where . [18] t is constant for all markers. Expand [17] for N markers and compute the mean: [19] Once H is known, t can be computed using [19]. Now, both H and t are known and from [9] and [11]:
Angle () can be obtained from [20]. Remember here that angle can not be negative. If the rotation happens in the opposite direction, vector n must be reversed while angle still maintains a positive value. Also from [9]:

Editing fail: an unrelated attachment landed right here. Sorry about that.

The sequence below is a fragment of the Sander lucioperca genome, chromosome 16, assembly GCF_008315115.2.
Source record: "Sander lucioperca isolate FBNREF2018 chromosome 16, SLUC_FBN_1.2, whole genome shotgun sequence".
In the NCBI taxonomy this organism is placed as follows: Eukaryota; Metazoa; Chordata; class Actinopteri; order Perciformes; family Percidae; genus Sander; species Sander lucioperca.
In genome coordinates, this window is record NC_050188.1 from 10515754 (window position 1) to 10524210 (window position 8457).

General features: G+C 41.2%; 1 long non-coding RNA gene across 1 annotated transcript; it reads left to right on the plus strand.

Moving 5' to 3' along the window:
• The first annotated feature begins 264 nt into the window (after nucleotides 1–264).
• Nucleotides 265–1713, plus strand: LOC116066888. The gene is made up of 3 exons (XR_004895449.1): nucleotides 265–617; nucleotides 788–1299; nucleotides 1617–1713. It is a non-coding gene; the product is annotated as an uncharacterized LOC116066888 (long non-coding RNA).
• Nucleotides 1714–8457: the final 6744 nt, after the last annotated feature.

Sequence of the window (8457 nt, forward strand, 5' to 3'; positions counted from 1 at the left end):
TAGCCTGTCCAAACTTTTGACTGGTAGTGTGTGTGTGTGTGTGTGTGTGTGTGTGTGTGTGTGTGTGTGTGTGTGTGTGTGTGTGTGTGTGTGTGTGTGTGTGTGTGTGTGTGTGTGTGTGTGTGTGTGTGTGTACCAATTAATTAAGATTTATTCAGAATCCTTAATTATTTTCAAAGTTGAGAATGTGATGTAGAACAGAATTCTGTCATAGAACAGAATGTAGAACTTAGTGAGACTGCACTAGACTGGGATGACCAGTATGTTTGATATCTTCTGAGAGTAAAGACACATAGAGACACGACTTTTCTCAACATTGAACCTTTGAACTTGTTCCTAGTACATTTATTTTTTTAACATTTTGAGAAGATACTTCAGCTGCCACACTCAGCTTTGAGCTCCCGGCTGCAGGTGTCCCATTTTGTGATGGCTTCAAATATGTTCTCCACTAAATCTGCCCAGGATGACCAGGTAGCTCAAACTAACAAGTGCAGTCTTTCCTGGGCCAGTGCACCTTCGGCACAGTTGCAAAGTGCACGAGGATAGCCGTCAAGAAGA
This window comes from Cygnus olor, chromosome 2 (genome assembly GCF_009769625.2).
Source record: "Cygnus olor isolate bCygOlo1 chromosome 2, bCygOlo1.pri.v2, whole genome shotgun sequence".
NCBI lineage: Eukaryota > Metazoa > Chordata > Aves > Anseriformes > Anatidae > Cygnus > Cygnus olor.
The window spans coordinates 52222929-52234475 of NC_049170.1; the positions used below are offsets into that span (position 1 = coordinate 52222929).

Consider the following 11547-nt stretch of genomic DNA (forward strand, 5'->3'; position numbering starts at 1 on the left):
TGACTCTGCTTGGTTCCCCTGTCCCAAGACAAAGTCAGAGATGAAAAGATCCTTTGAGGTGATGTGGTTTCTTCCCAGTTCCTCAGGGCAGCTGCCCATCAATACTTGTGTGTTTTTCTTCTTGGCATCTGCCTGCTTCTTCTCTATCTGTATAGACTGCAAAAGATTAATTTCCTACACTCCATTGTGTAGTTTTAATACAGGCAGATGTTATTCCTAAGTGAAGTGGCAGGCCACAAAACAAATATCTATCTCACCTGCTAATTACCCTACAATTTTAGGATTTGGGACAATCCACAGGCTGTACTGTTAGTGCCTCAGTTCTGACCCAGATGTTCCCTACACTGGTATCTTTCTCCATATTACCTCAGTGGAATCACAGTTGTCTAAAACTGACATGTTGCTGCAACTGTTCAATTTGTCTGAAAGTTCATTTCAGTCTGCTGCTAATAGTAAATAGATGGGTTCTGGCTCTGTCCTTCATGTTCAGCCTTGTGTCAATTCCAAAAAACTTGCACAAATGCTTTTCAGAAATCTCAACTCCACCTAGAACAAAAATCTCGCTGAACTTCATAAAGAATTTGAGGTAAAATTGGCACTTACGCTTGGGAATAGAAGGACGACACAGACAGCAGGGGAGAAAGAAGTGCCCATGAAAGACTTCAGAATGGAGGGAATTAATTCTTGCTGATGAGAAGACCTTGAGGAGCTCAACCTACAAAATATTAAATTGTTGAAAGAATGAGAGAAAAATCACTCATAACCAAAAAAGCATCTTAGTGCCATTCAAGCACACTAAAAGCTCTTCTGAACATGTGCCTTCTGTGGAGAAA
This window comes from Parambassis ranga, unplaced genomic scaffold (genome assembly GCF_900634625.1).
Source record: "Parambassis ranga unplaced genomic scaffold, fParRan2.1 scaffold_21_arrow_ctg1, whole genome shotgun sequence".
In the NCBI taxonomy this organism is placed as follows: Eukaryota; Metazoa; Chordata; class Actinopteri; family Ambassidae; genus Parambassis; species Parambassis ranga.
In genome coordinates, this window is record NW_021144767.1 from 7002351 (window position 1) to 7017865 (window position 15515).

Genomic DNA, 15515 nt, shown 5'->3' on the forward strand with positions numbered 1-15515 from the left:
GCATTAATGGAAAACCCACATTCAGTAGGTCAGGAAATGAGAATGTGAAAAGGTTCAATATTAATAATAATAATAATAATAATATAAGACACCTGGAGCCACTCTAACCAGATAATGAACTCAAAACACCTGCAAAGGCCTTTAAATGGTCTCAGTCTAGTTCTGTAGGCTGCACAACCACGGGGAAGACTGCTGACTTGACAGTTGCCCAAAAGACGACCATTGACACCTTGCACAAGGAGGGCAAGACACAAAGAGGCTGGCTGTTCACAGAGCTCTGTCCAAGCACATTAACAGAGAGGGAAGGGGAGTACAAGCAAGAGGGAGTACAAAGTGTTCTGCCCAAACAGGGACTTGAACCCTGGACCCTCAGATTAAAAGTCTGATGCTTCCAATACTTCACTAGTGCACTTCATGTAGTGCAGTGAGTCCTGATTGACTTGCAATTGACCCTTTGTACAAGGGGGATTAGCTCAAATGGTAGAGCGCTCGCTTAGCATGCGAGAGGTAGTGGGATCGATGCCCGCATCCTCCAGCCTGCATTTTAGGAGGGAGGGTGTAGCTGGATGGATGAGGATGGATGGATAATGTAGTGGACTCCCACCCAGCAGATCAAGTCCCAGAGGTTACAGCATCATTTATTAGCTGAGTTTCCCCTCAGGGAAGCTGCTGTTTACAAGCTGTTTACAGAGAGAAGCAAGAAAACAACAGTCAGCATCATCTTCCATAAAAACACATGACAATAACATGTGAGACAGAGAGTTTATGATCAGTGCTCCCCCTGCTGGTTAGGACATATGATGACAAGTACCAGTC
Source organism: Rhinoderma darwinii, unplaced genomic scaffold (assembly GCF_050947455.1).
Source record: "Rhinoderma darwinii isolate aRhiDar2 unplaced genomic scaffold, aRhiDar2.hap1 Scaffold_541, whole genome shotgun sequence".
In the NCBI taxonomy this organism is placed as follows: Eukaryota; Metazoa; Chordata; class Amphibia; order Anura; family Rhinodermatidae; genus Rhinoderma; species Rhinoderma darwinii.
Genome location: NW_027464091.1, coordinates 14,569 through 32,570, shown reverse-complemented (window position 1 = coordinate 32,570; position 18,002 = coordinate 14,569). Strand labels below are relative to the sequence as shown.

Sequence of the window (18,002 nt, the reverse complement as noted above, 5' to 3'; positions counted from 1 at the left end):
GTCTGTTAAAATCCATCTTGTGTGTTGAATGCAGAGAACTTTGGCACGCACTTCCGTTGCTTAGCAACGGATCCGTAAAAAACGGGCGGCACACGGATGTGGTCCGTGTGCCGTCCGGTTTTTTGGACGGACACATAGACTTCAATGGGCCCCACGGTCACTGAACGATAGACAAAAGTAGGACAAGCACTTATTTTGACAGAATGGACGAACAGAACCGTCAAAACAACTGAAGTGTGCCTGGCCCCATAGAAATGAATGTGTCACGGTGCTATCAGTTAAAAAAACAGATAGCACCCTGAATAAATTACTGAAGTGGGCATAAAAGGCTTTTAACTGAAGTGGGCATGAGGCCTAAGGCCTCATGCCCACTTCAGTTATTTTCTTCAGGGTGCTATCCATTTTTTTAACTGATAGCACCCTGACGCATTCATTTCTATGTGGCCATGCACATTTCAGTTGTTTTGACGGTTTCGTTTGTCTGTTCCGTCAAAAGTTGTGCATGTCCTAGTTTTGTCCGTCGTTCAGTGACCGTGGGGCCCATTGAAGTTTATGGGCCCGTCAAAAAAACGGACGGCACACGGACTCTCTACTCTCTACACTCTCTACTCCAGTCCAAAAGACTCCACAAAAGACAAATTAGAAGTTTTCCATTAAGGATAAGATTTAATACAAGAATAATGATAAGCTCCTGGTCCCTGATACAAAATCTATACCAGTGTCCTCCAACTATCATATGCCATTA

Thus, from [9], [11], and [21]: , [22] where . [23] From [9] and [21]: . [24] From [24]: , [25] where {n_{1}}, {n_{2}}, and {n_{3}} = three column matrices. n_{1}, n_{2} & n_{3} are all parallel to n since
where k = a scalar. One can compute n from any column of the matrix shown in [25]. Use the column that gives the maximum magnitude because it is the least errorprone: